The part of the report that most startled policymakers was the assertion by the Bundesrechnungshof that existing funds should be evaluated on a regular basis and their continuation must be well justified. This could be a major issue, particularly for the Economy Stabilization Fund (WSF). The EUR 200 billion fund was established in 2020 to assist households and businesses in dealing with the pandemic and was later expanded to provide support for higher energy prices. The Bundesrechnungshof now argues that the WSF’s credit authorization was only valid in 2022, but that the Ministry of Finance used financial trickery to fully exhaust the borrowing capacities of the fund without any actual borrowing, so that it can spend the money in 2023-2024. Given the fact that only EUR 30bn has been spent so far, there’s still a lot of firepower left in the fund (4.5% of GDP). Since the debt brake was reinstated earlier this year, this was at direct odds with constitution (although the debt brake has just been temporarily suspended again).
Given the fact that one of the supervisors of special funds has already laid the groundwork for a suit and the fact that the CDU/CSU already communicated that they intend to act on it, we see it as a probable risk that the coalition will have to face another major budget setback. We don’t expect the coalition to survive another setback, however.
Will the debt brake come into question again?
The debt brake has been a source of contention since its implementation in 2009. The debt brake's supporters argue that, given Germany's demographic outlook, it would be unwise to burden future generations with too much debt and that abolishing it would undermine Germany's position as a fiscal role model in Europe. Critics (including the author of this report) argue that the debt brake places an unnecessary constraint on government finances, that has resulted in structural underinvestment in public goods such as (digital) infrastructure during an era of ultra-low interest rates (also see this report from 2019).
Whatever side you are on, it is a fact that it will limit the government's ability to plug a potential budget hole. This especially holds given the sheer size of these funds (the WSF still had 4.5% of GDP in funds left for 2023-2024). Furthermore, if the court's ruling is extended to cover more off-balance-sheet funds set up over the years, it could severely constrain the German government, as all investments would have to be paid for from the current budget. As a result, this limitation may reignite the debate over the debt brake.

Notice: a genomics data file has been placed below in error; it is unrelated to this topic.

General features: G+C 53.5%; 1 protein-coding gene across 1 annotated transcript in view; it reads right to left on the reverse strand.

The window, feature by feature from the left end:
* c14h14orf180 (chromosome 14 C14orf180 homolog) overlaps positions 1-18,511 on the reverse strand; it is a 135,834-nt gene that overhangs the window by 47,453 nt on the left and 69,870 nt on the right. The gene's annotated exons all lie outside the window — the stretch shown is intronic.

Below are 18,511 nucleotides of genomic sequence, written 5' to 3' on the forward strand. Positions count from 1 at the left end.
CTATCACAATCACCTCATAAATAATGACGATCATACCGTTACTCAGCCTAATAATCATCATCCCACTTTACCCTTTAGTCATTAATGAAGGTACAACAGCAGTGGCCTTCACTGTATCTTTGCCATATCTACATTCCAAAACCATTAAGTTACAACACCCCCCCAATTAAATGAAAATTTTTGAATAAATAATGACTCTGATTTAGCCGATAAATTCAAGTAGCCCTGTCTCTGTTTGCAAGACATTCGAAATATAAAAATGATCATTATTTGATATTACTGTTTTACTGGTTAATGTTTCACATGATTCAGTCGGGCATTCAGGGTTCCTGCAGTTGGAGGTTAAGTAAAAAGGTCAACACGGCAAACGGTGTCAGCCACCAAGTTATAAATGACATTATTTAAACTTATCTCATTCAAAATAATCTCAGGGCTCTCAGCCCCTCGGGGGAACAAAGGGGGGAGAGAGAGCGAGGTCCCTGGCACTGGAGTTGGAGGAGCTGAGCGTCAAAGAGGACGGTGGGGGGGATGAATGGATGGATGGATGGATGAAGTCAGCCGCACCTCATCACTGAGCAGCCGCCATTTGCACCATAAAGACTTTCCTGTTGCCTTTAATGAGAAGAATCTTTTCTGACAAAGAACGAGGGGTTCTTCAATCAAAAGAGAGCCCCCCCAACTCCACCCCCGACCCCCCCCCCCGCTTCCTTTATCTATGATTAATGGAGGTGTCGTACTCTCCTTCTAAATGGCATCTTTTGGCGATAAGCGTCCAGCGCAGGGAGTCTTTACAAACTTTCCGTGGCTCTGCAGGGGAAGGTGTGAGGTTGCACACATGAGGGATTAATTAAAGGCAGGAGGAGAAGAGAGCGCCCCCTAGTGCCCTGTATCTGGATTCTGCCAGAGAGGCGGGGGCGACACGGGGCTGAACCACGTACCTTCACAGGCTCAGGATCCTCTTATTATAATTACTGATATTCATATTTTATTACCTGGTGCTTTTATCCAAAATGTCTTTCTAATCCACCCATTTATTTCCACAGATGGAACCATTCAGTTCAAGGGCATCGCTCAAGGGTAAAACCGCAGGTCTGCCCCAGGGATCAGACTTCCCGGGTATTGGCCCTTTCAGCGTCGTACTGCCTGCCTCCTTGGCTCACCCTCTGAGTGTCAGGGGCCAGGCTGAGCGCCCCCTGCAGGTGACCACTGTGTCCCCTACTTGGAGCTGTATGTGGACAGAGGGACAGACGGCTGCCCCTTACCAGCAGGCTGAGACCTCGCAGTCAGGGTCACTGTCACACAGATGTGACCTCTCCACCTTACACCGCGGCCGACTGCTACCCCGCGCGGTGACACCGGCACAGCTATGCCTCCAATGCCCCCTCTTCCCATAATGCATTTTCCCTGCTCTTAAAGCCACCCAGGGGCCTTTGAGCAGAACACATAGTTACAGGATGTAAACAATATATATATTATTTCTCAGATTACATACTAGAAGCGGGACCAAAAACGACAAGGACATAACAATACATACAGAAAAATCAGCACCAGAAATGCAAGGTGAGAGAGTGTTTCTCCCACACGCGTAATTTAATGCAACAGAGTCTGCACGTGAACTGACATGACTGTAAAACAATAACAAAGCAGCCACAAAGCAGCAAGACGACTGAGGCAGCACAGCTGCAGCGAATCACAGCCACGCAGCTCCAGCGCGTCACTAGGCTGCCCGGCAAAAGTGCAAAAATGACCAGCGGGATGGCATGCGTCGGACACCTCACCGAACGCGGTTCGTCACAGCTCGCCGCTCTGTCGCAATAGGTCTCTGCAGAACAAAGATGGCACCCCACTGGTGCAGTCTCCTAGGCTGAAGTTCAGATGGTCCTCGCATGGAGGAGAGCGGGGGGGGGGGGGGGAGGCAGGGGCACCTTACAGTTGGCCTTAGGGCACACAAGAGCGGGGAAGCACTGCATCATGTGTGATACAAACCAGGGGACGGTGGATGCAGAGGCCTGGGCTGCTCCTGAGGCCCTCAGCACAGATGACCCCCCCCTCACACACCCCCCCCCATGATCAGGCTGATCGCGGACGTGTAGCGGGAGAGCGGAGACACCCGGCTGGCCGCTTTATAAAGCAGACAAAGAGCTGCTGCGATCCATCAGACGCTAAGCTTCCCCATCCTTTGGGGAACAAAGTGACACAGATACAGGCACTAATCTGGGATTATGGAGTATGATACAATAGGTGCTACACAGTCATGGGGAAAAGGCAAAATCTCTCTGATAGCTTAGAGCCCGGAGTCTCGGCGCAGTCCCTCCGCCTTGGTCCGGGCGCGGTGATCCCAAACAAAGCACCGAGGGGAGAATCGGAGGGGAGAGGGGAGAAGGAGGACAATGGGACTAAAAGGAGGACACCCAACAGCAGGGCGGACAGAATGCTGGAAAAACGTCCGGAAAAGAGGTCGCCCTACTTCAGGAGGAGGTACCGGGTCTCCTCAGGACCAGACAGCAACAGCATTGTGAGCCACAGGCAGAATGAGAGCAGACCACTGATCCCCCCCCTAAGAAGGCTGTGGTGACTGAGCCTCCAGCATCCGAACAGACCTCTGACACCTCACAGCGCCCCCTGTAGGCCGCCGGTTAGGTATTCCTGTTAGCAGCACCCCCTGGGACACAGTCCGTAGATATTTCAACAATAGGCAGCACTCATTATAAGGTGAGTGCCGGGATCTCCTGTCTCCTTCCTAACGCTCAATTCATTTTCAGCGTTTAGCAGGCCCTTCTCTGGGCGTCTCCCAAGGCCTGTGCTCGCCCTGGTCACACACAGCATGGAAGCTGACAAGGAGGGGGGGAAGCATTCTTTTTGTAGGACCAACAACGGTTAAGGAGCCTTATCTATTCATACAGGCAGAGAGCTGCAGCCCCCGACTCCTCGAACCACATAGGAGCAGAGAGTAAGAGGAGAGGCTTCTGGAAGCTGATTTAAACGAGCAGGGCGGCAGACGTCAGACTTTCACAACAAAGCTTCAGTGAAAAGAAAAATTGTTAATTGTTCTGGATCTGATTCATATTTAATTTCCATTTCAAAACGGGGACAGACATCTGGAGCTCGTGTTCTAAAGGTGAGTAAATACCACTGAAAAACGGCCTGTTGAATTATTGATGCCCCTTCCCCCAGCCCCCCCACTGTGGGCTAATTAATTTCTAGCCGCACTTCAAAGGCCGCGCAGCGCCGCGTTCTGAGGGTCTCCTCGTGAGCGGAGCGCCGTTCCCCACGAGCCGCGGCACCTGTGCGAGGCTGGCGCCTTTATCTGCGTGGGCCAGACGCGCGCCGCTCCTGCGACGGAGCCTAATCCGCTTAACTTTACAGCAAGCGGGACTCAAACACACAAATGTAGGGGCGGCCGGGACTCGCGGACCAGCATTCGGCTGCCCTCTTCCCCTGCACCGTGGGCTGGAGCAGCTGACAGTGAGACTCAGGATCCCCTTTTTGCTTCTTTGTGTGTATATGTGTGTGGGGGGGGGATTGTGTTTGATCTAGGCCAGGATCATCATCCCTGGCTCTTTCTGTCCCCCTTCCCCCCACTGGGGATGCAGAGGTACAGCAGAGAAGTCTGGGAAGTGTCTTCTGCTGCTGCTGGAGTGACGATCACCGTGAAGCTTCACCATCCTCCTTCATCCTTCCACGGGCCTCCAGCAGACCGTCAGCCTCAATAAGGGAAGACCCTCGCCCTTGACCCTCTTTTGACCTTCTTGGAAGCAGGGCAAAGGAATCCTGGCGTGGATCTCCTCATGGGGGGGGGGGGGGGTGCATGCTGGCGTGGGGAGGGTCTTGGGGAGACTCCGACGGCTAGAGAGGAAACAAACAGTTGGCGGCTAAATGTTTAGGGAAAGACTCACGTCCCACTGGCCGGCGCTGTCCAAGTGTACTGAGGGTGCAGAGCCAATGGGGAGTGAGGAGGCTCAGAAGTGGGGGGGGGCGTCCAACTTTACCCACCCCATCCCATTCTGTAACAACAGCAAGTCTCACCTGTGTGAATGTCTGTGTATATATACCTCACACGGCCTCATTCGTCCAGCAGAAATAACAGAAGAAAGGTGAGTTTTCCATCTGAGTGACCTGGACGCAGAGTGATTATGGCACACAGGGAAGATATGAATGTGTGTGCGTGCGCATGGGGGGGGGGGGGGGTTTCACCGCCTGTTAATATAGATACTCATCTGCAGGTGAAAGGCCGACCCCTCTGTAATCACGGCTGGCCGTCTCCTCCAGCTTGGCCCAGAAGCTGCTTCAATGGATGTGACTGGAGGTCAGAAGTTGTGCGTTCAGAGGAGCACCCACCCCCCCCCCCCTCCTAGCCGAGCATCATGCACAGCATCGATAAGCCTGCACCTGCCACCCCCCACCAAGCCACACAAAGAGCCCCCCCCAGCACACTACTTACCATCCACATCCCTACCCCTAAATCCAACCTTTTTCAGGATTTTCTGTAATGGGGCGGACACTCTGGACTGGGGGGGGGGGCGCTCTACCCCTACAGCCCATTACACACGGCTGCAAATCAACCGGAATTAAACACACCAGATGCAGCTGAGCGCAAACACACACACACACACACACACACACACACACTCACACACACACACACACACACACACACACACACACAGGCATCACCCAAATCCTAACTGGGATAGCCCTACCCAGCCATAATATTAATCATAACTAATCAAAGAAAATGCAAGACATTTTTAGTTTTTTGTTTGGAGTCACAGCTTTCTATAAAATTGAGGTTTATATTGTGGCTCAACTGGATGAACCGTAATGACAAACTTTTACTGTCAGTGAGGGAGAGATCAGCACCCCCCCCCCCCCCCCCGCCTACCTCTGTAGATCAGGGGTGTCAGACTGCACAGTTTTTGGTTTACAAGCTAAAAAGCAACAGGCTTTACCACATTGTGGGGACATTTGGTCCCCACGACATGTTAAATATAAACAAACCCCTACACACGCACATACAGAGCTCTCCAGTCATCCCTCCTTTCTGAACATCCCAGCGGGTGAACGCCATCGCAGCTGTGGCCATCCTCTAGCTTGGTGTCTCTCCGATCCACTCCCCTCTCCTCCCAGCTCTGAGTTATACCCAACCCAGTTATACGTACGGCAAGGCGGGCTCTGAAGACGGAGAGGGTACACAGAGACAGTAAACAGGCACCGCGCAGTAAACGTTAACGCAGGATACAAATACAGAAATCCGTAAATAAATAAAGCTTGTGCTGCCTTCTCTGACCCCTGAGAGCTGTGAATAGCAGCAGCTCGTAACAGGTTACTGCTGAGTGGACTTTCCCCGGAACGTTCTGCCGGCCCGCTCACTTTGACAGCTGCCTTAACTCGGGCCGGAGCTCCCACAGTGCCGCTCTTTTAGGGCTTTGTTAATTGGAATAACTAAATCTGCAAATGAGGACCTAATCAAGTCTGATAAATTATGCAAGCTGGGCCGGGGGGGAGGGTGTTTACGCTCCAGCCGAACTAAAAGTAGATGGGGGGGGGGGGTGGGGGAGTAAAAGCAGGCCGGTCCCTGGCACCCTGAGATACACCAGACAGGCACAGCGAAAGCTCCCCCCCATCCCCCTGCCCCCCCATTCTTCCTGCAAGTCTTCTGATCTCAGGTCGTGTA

Economy Minister Robert Habeck (Greens) kicked off the debate by saying the debt brake is "inflexible" and that the ruling will have "massive implications" for Germany's transition to a renewable economy. However, we doubt that a permanent abolition of the debt brake is on the table. Since it is enshrined in the constitution, a two-thirds majority in the Bundestag and Bundesrat is required. That is a number of seats that the coalition lacks, even if the FDP were to back such a proposal (which is unlikely). Furthermore, support from non-governing parties, such as the CDU/CSU, appears unlikely, given that they filed the complaint at the Karlsruhe court in the first place and the fact that they are fierce supporters of the debt brake.
However, much remains unknown in the medium to long term. If, as the FDP's Christian Duerr pointed out, the German budget is due for a complete overhaul, it is critical that it include a mechanism for financing capital-intensive multiyear projects. Especially now, when German companies are struggling to compete on a global scale due to high energy prices and are less likely to make the required investments themselves.
While the ruling is a clear setback for the 'Traffic Light'-coalition's agenda, we expect them to survive for the time being. It is likely to require painful concessions from the ruling parties and significantly reduce the government's flexibility, but the alternative (elections) is simply too painful for the coalition. It will be a test nonetheless, and we doubt whether the coalition could survive another budgetary setback.
More structurally, the ruling puts a bomb under the German fiscal framework. With so many challenges ahead (energy transition, geopolitical tensions, digitalization just to name a few) this poses a serious risk to Germany’s ability to solve them in a coherent manner.